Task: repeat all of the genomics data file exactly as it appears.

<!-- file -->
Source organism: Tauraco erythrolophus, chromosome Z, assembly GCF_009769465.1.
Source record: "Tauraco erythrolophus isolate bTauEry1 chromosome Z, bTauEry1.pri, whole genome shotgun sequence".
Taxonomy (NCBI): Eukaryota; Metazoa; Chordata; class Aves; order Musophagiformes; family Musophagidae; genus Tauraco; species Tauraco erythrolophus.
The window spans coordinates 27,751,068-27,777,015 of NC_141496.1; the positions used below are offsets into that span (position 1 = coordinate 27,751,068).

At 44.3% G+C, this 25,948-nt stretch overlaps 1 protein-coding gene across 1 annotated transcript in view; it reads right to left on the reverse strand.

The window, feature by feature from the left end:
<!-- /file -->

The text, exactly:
Source organism: Tauraco erythrolophus, chromosome Z, assembly GCF_009769465.1.
Source record: "Tauraco erythrolophus isolate bTauEry1 chromosome Z, bTauEry1.pri, whole genome shotgun sequence".
Taxonomy (NCBI): Eukaryota; Metazoa; Chordata; class Aves; order Musophagiformes; family Musophagidae; genus Tauraco; species Tauraco erythrolophus.
The window spans coordinates 27,751,068-27,777,015 of NC_141496.1; the positions used below are offsets into that span (position 1 = coordinate 27,751,068).

At 44.3% G+C, this 25,948-nt stretch overlaps 1 protein-coding gene across 1 annotated transcript in view; it reads right to left on the reverse strand.

The window, feature by feature from the left end: